What happens is that when you move that block of rock. We might have 500 by 150 kilometers and it moves over 20 meters ­ it also moves up a certain amount and it displaces a piece, a section, of water. We did a bit of a calculation as to how much water was displaced and it’s almost 1 trillion cubic meters, which is so large it’s difficult to comprehend. That’s equal to about 20 times the volume of the Great Salt Lake (Utah) ­ that’s the amount of water that got moved by the motion of this fault on the Indian Ocean bottom.

So when the fault moved on the ocean bottom and it moves the floor of the ocean, that water ­ twenty times the Great Salt Lake ­ had to go somewhere else. And that’s what moved out as the tsunami. So it’s not a wave in the same sense as a seismic wave or a sound wave. It’s a big piece of water that’s been displaced and swashes out and then it vibrates back and forth a bit.

SO ESSENTIALLY, THEN, THAT BIG DISPLACEMENT OF WATER AS IT MOVES IS DEEPER AND DEEPER AS IT APPROACHES THE COASTLINE.

It’s a big piece of water that moves out and as the coast line gets more shallow, you get a massing up of the water. Even a big tsunami when it passes by a big ship out in the deep ocean often won’t even be noticeable. It’s when it interacts with the coastline that you get the really large affect.

BECAUSE A TSUNAMI IS NOT A BREAKING WAVE; IT’S AN EXPANDING, MOVING RAPIDLY, BLOCK OF WATER.

Yes, it’s a big wedge of water that used to be at the ocean floor and now there’s a piece of rock where it used to be and it has to go somewhere else. When you look at Indonesia where the earthquake happened, the tsunami also rolled over there. That’s where most of the deaths would be. And we should not forget that they had a magnitude 9.0 earthquake. Probably a lot of the damage in Indonesia came directly from the earthquake rather than the tsunami. Then the tsunami would have been arriving very soon thereafter because that’s close to where it was generated (5.5 miles below Sumatra). Maybe five, ten, twenty, thirty minutes to hit all the places along Indonesia. I heard then 1.5 hours up to Thailand and longer periods as you go further away.

NO ONE WAS AWARE OF ANY EARTHQUAKE, SEISMIC ACTIVITY. IT ALL SEEMED SUDDENLY TO BE THE WATER RISING THAT SUNDAY MORNING.

It does sound like in Thailand people felt the earthquake, but it would have been early in the morning. A lot of people would have been asleep. When you are a long way from an earthquake, all the sharp motions have already died off and you’re left with more of a rolling motion. Then it’s more likely that people sleep through that.

 

Seismologist Surprised by Indonesian Tsunami’s Vast Devastation

AS A PERSON WHO IS AN EXPERT IN SEISMOLOGY, WHAT HAS SURPRISED YOU THE MOST ABOUT THIS EVENT?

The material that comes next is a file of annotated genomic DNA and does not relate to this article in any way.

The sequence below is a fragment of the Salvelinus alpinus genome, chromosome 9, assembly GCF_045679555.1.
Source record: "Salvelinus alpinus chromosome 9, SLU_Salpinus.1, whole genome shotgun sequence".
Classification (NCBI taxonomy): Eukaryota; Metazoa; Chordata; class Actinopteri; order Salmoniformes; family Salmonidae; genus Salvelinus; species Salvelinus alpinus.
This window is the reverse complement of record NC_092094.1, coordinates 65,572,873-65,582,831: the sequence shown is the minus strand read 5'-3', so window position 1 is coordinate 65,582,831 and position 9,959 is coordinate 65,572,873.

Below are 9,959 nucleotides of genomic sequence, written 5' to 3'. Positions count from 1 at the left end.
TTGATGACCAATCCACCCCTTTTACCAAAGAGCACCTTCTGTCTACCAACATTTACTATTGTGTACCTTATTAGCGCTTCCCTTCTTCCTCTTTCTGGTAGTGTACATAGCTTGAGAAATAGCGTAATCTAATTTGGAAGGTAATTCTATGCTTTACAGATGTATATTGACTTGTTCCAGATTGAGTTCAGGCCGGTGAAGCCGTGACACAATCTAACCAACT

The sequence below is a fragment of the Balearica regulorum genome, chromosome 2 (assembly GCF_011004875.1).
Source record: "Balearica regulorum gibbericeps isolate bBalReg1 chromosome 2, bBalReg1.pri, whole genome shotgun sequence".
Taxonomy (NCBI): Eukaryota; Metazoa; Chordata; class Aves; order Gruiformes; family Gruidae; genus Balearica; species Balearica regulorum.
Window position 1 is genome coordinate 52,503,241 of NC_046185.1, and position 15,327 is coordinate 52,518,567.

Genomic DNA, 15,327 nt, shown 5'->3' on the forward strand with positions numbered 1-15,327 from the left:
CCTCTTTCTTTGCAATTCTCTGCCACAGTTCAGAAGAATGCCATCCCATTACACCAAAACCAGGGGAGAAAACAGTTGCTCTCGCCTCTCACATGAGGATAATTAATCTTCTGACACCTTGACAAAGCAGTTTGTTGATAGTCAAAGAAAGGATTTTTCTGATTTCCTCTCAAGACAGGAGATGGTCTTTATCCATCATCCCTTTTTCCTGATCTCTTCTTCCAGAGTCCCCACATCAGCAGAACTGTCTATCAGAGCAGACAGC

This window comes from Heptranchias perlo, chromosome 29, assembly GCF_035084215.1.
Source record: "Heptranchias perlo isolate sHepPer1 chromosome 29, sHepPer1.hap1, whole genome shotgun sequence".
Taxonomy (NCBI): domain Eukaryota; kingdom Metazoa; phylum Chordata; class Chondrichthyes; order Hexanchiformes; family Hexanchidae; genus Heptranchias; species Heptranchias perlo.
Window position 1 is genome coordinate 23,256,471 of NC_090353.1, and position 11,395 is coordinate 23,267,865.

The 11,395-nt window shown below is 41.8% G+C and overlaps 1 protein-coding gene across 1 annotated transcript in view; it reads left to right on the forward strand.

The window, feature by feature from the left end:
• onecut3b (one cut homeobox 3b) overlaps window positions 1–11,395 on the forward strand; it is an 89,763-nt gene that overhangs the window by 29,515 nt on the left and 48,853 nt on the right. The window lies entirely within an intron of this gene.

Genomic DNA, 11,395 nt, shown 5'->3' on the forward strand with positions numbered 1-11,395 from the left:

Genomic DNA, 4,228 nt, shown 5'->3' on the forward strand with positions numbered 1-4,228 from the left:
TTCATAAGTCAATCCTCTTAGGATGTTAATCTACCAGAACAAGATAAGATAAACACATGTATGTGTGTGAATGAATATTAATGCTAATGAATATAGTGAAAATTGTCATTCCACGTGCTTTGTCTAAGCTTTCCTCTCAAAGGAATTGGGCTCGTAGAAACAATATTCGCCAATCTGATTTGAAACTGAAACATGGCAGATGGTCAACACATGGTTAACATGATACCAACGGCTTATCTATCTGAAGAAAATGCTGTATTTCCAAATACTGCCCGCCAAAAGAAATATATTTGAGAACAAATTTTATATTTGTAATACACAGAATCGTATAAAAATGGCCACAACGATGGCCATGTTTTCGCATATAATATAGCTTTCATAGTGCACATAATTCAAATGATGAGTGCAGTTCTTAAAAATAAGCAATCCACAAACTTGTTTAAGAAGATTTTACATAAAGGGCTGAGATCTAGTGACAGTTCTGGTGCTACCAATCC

I guess I was surprised at the way the tsunami really wrapped around islands and struck in areas I would have thought would be sheltered. I study earthquakes more than tsunamis, so I wasn’t aware of that.

RIGHT. I THINK IT WAS ALSO THE BBC REPORTER WHO SAID IT WAS SHOCKING TO FLY AND REALIZE THAT THE WATER HAD EXTENDED FOR NEARLY TWO KILOMETERS INLAND IN SOME PLACES TAKING EVERYTHING WITH IT. THOSE ARE THE BARE, ALMOST MOONSCAPE LOOKS.

I think the worst devastation was in places where the tsunami came in on top of the earthquake. The earthquake had already shaken the buildings down and made it much easier to carry away.

YOU THINK THAT HAPPENED MORE LIKELY IN WHICH AREA?

That’s Indonesia because along the whole coast of Sumatra, that’s where the fault is. They were on top of the magnitude 9.0 The ground was shaking at a very high level for five minutes.

THAT’S BASED ON YOUR MEASUREMENT TECHNOLOGY?

Yes, we can see those waves ­ they proceeded out around the world, set off all our sensors here across America as well as everywhere else in the world.

AND IT LASTED FOR FIVE FULL MINUTES.

Yes.

I SEE FROM THE SCIENCE POINT OF VIEW THAT BUILDINGS IN INDONESIA AND ON THE ISLANDS WOULD HAVE BEEN RATTLED ROYALLY THROUGH THOSE FIVE MINUTES.

Right.

AND THE TSUNAMI THAT HAS OVERWHELMED THE NEWS THAT CAME AN HOUR TO TWO HOURS LATER…

Well, the tsunami in Indonesia ­ the places that had the shaking also had the tsunami right away.

I SEE, BECAUSE…

Because it would have been close by. So, they are shaken for five minutes, the buildings fall down and then five or ten minutes later, in comes the tsunami and washes away the rubble. It’s not surprising in that level of devastation ­ you have to build very strong buildings to not fall down in that sort of situation.

IT WOULD ALSO EXPLAIN HOW THE TSUNAMI COULD TAKE BACK OUT TO SEA SO MUCH RUBBLE LEAVING THE VAST MOONSCAPES.